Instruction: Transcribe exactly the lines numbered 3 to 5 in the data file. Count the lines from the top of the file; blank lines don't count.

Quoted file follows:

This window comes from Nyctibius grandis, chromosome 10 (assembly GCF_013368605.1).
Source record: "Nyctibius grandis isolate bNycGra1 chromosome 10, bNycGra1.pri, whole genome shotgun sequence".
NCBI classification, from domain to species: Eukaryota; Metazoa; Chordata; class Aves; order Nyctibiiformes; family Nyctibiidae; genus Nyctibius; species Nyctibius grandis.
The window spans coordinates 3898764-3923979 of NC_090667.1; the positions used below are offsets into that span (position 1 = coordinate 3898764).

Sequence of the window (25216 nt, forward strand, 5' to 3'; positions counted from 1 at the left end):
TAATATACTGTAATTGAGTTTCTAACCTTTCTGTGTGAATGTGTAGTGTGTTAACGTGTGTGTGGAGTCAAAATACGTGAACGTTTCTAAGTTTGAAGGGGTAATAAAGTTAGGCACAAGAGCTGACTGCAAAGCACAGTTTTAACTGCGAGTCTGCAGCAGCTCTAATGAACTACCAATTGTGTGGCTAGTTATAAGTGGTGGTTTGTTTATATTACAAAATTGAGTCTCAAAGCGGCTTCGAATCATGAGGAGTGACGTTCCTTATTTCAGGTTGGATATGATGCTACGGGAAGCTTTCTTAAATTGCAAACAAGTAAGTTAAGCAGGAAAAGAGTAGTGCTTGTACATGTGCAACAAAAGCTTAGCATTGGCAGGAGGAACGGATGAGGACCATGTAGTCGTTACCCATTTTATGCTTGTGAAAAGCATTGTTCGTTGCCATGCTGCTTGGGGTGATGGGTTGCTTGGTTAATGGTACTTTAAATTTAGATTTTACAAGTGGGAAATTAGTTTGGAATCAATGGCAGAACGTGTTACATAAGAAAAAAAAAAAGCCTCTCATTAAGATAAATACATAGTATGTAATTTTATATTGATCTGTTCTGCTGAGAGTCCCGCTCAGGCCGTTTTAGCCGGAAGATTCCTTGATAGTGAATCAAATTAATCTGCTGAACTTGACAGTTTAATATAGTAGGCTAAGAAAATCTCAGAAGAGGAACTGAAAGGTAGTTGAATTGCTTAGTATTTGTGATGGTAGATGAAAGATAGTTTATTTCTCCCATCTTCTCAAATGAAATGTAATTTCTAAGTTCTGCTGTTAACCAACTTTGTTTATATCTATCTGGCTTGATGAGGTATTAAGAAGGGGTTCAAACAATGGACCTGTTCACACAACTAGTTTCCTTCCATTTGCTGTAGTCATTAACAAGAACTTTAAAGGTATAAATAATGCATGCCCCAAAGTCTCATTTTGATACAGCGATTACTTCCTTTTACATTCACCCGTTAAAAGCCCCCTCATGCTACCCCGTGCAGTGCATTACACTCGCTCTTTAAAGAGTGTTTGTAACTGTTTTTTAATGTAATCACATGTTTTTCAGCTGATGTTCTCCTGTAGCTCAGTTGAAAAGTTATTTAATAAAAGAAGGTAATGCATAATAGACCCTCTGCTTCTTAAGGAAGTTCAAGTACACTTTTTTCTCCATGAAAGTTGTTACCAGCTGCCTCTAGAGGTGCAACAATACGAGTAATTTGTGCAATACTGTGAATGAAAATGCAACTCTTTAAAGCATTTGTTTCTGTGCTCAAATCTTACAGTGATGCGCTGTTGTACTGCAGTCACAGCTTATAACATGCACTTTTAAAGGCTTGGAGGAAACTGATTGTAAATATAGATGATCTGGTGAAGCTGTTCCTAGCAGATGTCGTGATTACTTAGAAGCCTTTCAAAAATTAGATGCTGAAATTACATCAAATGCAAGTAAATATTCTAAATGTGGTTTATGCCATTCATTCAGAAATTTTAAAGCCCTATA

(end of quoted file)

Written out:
NCBI classification, from domain to species: Eukaryota; Metazoa; Chordata; class Aves; order Nyctibiiformes; family Nyctibiidae; genus Nyctibius; species Nyctibius grandis.
The window spans coordinates 3898764-3923979 of NC_090667.1; the positions used below are offsets into that span (position 1 = coordinate 3898764).

Sequence of the window (25216 nt, forward strand, 5' to 3'; positions counted from 1 at the left end):